Please note: All Convar prices are without VAT. They have not sponsored this post, we just like them because their products are excellent and for survival food the prices are competitive. At the moment they are manufactured in the UK. I know, irony, right?
If you are feeling the pinch financially after the Christmas holidays, there are a few things that you can do to raise extra funds but if you have the space, renting out a room is likely to make the most difference to the housekeeping budget, as it’s effectively cash in hand. This is because the Inland Revenue has revised the Rent a Room scheme so that you can now make £7500 a year tax free (£144 a week) from renting furnished spare rooms in your main home (i.e. you have to be living in it). The details are here: https://www.gov.uk/rent-room-in-your-home/the-rent-a-room-scheme.
In terms of preparing for your lodger, you might have a suitable room already that requires minimal expense to set up. This is ideal, but if not, start with a fresh coat of light coloured, neutral paint and some neutral, thermally lined curtains from a shop such as Dunelm. These £15.99 ones are in the sale in their shortest version http://www.dunelm.com/product/cream-toledo-thermal-pencil-pleat-curtains-1000014042 but floor-length ones always look classier (even if they do block the heat from radiators a bit).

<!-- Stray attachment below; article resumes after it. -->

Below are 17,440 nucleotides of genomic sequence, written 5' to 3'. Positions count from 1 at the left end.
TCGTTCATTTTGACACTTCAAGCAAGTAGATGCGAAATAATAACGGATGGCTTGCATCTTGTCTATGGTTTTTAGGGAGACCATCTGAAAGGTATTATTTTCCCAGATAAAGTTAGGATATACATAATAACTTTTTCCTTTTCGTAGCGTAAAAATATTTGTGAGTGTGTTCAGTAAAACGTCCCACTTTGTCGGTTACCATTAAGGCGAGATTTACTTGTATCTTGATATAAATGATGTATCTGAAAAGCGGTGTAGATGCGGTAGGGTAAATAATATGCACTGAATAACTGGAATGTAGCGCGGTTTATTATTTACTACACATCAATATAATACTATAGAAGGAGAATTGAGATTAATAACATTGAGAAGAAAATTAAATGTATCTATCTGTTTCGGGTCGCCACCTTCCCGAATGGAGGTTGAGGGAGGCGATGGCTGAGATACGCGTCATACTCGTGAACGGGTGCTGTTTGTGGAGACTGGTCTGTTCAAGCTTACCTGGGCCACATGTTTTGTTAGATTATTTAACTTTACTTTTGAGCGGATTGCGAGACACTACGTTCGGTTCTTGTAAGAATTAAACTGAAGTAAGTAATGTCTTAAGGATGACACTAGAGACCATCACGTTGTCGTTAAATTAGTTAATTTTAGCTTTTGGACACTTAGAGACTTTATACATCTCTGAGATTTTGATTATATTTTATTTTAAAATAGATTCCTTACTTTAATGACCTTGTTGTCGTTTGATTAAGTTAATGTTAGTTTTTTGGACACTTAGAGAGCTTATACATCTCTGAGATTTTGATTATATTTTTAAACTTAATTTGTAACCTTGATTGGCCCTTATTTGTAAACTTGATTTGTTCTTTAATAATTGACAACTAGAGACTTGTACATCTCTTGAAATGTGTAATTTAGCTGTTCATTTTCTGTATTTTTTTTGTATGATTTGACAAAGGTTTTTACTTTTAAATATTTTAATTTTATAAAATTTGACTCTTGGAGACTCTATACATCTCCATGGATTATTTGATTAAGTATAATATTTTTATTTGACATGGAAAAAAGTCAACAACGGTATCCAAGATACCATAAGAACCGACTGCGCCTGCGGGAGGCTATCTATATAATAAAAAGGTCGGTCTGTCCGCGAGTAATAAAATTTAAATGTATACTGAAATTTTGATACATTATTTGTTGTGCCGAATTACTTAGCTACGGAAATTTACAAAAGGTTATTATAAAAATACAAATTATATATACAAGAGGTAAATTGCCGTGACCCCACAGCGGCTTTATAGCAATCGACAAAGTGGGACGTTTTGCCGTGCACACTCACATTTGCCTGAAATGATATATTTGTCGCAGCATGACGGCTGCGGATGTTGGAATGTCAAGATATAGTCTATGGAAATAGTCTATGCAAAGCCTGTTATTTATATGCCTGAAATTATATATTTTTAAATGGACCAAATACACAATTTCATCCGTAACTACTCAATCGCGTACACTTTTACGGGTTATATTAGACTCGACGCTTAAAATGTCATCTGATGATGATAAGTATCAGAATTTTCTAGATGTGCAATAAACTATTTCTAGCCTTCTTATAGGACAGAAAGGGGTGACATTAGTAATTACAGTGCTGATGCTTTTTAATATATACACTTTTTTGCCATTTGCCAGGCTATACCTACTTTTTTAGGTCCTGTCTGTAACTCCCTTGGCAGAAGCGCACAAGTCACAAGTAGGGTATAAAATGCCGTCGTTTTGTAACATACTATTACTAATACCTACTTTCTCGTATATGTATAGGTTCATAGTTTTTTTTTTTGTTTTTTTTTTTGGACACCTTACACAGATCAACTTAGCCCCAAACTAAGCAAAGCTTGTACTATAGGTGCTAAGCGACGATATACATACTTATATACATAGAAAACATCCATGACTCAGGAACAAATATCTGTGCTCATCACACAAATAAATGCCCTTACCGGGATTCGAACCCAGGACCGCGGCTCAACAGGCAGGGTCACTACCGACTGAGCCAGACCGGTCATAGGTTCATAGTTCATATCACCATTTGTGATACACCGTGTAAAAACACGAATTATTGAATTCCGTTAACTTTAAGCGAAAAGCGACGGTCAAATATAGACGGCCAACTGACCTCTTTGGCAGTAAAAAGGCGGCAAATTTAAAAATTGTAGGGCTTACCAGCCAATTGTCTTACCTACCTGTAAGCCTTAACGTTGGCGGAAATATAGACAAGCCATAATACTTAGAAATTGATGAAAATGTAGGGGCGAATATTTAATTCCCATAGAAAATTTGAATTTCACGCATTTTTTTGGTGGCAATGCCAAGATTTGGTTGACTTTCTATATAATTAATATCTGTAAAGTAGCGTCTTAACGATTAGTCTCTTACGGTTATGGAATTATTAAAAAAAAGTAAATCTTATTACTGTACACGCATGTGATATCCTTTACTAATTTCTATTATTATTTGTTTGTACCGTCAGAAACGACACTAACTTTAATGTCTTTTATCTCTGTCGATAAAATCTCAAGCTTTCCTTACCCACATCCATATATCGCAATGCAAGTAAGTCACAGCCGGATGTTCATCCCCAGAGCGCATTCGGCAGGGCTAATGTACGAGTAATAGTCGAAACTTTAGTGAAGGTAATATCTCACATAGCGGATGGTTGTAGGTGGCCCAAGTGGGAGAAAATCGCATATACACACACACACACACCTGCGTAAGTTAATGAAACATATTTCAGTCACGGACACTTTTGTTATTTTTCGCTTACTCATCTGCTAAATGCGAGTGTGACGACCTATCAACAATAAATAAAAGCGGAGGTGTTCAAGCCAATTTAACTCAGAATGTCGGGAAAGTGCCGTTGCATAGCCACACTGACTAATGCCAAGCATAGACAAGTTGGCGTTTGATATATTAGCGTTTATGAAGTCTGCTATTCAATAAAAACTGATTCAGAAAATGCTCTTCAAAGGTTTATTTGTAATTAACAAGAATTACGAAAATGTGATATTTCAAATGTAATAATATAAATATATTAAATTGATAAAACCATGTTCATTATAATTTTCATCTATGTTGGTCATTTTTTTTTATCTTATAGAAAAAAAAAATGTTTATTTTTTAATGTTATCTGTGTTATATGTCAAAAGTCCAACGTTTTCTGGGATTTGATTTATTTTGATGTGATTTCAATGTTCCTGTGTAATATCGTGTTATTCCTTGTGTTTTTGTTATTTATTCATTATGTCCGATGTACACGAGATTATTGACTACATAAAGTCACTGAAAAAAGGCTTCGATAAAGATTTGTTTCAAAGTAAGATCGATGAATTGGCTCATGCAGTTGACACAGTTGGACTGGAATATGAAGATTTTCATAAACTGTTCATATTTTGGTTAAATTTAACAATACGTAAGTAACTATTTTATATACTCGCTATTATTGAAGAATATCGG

Then you need to ensure there is sufficient good quality furniture, and here, if you can’t repurpose things from the rest of the house, or find things on Ebay or in charity shops that work, Argos is your friend, because their things can be good value for money and their customer service is so excellent it kicks IKEA into the long grass, along with their Express Delivery options. Today, the code FURN15 entered at checkout will get you a discount of 15% as well (Argos periodically runs discounts of this type, by the way). This £89.99 white, Shaker-style Aspley bed comes in different sizes and gets excellent reviews; http://www.argos.co.uk/product/4989622. There is an optional under-bed drawer for £39.99 if the bedroom is really tight for storage space. Then Argos sell good quality £189 foam mattresses, which are delivered rolled up for rapid and simply delivery – you just need to let them expand and air for 48 hours after delivery. The Dormeo Antigua hybrid single mattress is excellent and again gets rave reviews – we have one at home and were delighted with it. http://www.argos.co.uk/product/4291107 It also comes with a free pillow but we gave that away as it was a bit high. You don’t have to provide any bedding or towels if you don’t want to – that can be the responsibility of the lodger.